The United Nations, in a special report by the Secretary-General on enhancing mediation and its support activities, refines Steadman’s focus by noting that any mediation plan must be centered on the intraparty relationships within spoiler groups themselves.[xi] The report lays out a framework through which a variety of inducement and socialization measures can be taken to marginalize those who could potentially block peace deals.  It argues that, “Where there is considerable intraparty disagreement between moderates and hardliners, the leader may sign an agreement but be afraid to implement it for fear of backlash from hardline constituents. Careful assessment of spoilers’ motivation is required for the mediator and the international community to respond appropriately.”[xii] Abdullah Ocalan’s PKK, the JEM in Darfur, the IRA and a host of other spoiler groups show how problematic such internal divisions can be when mediators try to get everyone on board one peace process.  This point is of particular relevance in the case studies outlined below.

Some argue that mediators can be more effective in cases where spoilers who violently threaten the peace process are engaged militarily.  The United Nations has done this on a number of occasions including Somalia and most recently in Congo where it began ‘peace enforcement’ operations.  The United States military has undertaken similar coercive operations against Taliban fighters in Afghanistan and Pakistan. There is no peace accord yet between the Taliban and the American supported government in Kabul though the Karzai government has attempted to negotiate one. The United States government argues that the Taliban is a rouge movement that will continue to spoil the peacebuilding process currently taking place in Afghanistan and must be marginalized by force.  To this end, leader of the Pakistani Taliban, Hakimullah Mehsud, was recently killed by an American drone strike on his way to negotiations with the Afghan government.[xiii]  While some argue that coercive practices are detrimental to the overall peacebuilding process, others note the successes of the Sri Lankan government’s military campaign to defeat the Tamil Tigers and the positive role this development will play in the peacebuilding process in Sri Lanka.[xiv]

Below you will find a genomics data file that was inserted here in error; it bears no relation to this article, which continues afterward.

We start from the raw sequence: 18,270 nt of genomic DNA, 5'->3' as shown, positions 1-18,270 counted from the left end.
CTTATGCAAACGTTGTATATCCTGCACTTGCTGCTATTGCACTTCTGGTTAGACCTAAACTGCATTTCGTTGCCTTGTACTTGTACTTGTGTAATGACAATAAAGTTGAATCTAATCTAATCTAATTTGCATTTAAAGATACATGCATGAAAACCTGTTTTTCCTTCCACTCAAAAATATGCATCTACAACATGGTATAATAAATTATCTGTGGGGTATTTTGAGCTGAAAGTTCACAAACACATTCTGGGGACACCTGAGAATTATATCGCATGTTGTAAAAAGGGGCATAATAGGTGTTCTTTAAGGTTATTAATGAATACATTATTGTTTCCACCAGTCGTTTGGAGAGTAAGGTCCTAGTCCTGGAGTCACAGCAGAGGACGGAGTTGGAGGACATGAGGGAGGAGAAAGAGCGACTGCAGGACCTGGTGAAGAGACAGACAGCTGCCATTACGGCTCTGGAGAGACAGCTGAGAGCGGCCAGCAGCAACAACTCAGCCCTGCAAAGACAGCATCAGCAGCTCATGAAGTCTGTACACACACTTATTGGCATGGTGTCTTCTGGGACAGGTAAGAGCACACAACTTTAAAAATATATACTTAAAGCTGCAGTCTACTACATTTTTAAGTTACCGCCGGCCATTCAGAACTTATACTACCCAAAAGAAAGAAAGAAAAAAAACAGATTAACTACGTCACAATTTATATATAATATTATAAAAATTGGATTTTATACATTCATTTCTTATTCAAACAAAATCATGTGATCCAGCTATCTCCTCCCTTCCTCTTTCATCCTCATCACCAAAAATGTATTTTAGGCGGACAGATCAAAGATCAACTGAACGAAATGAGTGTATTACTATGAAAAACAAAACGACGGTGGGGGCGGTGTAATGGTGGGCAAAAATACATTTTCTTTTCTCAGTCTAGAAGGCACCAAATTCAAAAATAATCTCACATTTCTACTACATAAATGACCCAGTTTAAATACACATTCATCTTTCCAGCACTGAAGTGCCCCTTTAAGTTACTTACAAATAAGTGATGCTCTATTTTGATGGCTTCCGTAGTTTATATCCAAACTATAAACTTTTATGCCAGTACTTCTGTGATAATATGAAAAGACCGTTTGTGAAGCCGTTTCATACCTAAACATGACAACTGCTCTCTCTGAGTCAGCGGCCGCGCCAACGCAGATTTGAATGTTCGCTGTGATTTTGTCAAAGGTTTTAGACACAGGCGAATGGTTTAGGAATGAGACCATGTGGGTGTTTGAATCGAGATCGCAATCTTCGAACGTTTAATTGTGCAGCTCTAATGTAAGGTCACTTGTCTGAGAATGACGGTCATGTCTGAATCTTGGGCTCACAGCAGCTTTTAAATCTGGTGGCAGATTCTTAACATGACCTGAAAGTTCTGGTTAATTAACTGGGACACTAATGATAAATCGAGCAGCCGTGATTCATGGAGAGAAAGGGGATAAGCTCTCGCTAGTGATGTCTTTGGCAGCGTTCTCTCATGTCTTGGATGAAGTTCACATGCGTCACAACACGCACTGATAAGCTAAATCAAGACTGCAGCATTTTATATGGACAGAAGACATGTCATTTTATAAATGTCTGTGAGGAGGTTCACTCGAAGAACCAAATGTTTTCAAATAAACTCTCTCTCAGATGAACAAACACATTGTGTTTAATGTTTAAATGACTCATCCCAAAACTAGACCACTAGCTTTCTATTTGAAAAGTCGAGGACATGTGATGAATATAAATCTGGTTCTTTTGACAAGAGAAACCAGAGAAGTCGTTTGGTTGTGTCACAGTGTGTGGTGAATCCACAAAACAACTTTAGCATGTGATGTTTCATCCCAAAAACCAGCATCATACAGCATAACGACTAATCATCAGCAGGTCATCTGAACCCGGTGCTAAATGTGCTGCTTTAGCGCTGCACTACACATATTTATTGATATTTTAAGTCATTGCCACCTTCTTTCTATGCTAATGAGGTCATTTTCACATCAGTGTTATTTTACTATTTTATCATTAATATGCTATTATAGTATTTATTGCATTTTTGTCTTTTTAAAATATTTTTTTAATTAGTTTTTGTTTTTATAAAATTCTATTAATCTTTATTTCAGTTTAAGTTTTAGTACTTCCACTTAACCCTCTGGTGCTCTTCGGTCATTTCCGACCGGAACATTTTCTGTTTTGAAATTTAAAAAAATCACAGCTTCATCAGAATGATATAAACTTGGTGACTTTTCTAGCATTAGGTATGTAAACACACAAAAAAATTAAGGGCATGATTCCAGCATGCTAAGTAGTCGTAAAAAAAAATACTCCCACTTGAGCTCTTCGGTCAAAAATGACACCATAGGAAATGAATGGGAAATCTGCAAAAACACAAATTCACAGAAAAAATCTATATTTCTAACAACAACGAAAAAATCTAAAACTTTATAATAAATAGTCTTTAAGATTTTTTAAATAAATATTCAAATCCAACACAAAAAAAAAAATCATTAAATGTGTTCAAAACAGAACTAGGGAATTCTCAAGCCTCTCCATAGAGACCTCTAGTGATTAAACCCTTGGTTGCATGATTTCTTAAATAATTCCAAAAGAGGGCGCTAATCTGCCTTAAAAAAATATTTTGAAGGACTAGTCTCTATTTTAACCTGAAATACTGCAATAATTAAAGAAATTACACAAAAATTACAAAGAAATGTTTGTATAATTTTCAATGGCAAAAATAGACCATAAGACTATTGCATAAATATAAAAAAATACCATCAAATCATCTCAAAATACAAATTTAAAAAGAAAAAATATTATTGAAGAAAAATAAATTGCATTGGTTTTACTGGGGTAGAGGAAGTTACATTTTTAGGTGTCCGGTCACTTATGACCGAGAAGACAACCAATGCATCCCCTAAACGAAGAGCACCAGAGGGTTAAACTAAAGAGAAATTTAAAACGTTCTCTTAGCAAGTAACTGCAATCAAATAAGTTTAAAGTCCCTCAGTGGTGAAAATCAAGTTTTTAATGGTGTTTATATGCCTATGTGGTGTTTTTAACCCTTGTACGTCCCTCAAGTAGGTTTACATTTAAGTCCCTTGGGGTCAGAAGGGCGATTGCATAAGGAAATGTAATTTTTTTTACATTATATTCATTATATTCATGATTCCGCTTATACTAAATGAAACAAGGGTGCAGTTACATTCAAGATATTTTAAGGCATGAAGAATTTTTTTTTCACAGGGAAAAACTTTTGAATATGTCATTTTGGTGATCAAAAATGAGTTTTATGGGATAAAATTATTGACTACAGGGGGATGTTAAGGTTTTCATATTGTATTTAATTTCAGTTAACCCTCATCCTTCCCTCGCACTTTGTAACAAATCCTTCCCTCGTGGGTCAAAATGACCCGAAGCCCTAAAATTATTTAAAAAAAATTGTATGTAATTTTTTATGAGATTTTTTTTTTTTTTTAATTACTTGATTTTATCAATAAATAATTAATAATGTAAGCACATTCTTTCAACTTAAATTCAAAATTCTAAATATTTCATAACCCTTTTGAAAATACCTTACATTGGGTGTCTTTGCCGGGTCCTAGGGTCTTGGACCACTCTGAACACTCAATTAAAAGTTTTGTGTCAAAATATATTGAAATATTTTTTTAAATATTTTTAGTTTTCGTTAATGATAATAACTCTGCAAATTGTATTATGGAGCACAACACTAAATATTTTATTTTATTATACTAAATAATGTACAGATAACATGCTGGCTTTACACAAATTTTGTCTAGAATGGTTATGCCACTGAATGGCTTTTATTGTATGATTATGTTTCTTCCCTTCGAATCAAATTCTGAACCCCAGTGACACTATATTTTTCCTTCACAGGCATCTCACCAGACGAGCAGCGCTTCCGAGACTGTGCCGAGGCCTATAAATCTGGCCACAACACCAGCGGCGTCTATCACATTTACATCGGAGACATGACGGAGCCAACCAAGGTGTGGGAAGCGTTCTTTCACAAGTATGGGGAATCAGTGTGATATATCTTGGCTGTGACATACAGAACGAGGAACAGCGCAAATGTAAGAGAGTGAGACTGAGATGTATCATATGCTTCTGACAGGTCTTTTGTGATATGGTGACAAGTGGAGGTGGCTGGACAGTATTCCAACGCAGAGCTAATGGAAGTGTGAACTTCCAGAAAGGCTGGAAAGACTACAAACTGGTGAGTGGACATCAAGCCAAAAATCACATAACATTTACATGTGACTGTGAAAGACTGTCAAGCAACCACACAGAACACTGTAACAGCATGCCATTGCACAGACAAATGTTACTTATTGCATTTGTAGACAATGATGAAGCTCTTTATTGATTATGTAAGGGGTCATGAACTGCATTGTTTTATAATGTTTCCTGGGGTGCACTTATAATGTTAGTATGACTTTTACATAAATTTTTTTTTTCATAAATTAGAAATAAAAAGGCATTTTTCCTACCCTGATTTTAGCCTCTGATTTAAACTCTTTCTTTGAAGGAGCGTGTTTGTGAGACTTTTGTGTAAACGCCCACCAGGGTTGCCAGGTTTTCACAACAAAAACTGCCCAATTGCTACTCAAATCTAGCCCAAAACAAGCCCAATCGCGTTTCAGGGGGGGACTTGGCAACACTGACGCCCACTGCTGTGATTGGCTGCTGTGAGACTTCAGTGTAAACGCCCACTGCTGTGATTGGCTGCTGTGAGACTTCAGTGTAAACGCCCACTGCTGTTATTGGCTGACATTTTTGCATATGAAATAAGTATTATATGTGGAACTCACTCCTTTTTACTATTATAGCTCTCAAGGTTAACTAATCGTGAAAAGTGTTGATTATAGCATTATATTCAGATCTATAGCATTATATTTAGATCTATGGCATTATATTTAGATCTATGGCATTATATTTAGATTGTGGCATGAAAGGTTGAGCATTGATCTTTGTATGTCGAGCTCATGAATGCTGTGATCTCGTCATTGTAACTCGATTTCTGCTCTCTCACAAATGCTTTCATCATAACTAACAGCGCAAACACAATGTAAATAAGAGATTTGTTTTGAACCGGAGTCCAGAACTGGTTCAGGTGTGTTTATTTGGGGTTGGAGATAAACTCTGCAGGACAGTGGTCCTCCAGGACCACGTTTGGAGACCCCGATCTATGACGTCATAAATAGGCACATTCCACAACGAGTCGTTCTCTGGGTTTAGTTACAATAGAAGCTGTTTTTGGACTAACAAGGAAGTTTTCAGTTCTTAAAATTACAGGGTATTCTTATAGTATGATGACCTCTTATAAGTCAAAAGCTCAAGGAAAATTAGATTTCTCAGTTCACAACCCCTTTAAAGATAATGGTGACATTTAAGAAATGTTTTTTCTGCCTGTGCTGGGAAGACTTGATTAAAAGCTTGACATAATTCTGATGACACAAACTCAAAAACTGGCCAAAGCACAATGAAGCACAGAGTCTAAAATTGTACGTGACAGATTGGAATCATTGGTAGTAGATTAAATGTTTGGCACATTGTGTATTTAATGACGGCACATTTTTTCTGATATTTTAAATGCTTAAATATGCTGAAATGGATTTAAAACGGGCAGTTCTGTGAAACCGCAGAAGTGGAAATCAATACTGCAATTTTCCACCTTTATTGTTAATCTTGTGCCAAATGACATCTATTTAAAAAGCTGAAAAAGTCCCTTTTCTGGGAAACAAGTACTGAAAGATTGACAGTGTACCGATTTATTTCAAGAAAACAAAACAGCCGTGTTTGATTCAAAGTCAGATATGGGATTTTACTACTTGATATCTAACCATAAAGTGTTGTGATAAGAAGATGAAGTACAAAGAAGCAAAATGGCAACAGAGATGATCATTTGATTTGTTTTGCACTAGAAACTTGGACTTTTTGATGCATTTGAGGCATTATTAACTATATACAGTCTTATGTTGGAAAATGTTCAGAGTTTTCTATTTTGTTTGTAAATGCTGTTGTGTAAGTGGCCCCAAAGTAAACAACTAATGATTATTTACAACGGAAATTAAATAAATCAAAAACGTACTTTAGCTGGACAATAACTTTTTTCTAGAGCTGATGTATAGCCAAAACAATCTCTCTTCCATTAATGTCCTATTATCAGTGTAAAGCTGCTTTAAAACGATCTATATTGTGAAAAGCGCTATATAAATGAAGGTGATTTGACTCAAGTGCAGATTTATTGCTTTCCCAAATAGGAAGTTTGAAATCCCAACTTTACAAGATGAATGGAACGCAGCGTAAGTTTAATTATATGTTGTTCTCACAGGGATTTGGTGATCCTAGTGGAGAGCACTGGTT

At the opposite end of the coercion spectrum, John Hulsman of the Heritage foundation argues that mediators should work with empowered warlords and representatives of armed groups in the context of broad, locally autonomous governing institutions.[xv]  Realizing the nature of the fog that foreign mediators encounter when entering conflict zones, Hulsman claims that legitimizing some of these groups through their formal incorporation in state structures will better allow mediators to judge their goals and facilitate their participation in a constructive process.  While he highlights the importance of aligning the incentives of potential spoilers and the state, he is less clear about how to deal with such actors when they overtake the state itself in furtherance of goals that may be detrimental to it.